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Glossary of Terms

Material that have a "preferred" magnetization direction. These materials are typically manufactured in the influence of strong magnetic fields, and can only be magnetized through the preferred axis.
Area of the air gap
The cross sectional area of the air gap perpendicular to the flux path is the average cross sectional area of that portion of the air gap within which the application interaction occurs. Area is measured in sq. cm. in a plane normal to the central flux line of the air gap.
Area of the magnet
The cross-sectional area of the magnet perpendicular to the central flux line, measured in sq. cm. at any point along its length. In design, Am is usually considered the area at the neutral section of the magnet.
BH Curve
See Demagnetization Curve.
Customer Supplied Material. Referenced on quotations, sales orders, and invoices. Eg: Assemble 71399 Rev A to CSM. Here part# 71399 has been assembled to a customer supplied component.
Closed circuit condition
A condition that exists when the external flux path of a permanent magnet is confined with high permeability material.
Coercive force
Of a material, is equal to the demagnetizing force required to reduce residual induction, Br, to zero in a magnetic field after magnetizing to saturation; measured in oersteds.
Demagnetization curve
Is the second (or fourth) quadrant of a major hysteresis loop. Points on this curve are designated by the coordinates Bd and Hd. This curve is also referred to as the Second Quadrant Curve, BH Curve, or abbreviated to "curve".
Energy product
Indicates the energy that a magnetic material can supply to an external magnetic circuit when operating at any point on its demagnetization curve; measured in megagauss-oersteds.
Foreign Object Damage - this is any material that may be introduced into a magnet assembly that was not designed to be there. Examples are coins, food crumbs, parts of a fixture or tool that was used to manufacture/assemble the component that was left behind inadvertently. FOD can cause disastrous problems and therefore technicians must be aware of this to prevent such contamination.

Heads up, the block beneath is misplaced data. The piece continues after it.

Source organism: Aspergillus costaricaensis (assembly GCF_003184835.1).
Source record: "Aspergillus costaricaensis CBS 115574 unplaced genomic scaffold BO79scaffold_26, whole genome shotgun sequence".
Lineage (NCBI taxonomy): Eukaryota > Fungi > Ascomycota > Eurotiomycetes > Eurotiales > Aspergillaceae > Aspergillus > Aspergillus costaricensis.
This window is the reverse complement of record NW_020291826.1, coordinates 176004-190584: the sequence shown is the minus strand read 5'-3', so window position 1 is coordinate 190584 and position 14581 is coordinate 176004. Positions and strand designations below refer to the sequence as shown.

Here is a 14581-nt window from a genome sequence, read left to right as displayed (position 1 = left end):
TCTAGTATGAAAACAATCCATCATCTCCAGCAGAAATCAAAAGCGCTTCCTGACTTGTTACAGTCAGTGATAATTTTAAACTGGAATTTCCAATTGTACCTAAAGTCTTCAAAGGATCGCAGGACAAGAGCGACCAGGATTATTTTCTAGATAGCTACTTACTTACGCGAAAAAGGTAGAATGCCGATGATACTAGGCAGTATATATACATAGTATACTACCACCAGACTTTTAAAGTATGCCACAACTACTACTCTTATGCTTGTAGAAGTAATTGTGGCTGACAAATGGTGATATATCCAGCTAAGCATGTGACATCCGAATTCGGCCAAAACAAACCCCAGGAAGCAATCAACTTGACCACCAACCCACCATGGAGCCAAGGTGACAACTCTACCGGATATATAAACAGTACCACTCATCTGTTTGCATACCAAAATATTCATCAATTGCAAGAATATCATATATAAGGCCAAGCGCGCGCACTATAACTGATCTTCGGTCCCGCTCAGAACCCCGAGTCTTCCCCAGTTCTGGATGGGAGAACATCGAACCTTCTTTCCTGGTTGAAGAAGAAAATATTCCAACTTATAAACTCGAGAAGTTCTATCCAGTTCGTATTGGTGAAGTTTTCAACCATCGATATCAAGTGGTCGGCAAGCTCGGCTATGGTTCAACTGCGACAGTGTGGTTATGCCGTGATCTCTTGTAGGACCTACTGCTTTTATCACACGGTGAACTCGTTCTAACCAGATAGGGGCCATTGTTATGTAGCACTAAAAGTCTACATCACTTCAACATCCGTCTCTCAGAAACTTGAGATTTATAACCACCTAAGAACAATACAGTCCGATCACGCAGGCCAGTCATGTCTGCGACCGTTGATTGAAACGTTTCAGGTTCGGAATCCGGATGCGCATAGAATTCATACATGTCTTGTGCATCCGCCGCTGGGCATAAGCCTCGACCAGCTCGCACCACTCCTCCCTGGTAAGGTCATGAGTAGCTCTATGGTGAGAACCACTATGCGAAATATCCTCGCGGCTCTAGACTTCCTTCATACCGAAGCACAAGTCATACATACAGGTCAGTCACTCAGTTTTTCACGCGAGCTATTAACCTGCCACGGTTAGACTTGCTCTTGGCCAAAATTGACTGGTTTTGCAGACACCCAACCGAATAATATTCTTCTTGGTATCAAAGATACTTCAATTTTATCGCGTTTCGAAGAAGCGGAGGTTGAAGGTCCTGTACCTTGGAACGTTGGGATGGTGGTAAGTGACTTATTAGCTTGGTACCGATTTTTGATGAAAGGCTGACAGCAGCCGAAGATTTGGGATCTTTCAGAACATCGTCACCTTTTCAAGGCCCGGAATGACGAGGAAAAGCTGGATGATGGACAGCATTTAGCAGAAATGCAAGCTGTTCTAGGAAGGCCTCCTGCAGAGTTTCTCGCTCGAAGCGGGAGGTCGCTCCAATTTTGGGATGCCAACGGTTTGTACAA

Is an instrument that measures the change of flux linkage with a search coil or Helmholtz coil. A fluxmeter is basically a voltage integrator, which is an integrating device totalizing the voltage output with respect to time.
Unit of magnetic induction, B, in the cgs electromagnetic system. One gauss is equal to one maxwell per square centimeter.
Is an instrument that measures the instantaneous value of magnetic induction, B. Its principle of operation is usually based on one of the following; the Hall-effect, nuclear magnetic resonance (NMR), or the rotating coil principle.
The unit of magnetomotive force, F, in the cgs electromagnetic system.
Hci Intrinsic coercive force
Of a material indicates its resistance to demagnetization. It is equal to the demagnetizing force which reduces the intrinsic induction, Bi, in the material to zero after magnetizing to saturation; measured in oersteds.
Is that value of H corresponding to the remanent induction, Bd; measured in oersteds.
Hk Coercive force - k
The value of Hci at 0.9Br. This value gives an indication of the "squareness" of the intrinsic curve. The more square the intrinsic curve, the closer the material is to being ideal. Hk values that approach the Hci values are considered extremely good materials.
Is that value of H corresponding to the recoil induction, Bm; measured in oersteds.
Is the magnetic field strength at the point of the maximum energy product (BH)max; measured in oersteds.
Hs Net effective magnetizing force
The minimum magnetizing force required in the material to magnetize it to saturation, measured in oersteds.
Hysteresis Loop
The closed curve obtained for a material by plotting (usually to rectangular coordinates) corresponding values of magnetic induction, B, for ordinates and magnetizing force, H, for abscissa when the material is passing through a complete cycle between definite limits of either magnetizing force, H, or magnetic induction, B.
Hysteresis Loop, Major
Of a material is the closed loop obtained when the material is cycled between positive and negative saturation.
Intrinsic induction
Bi = B - H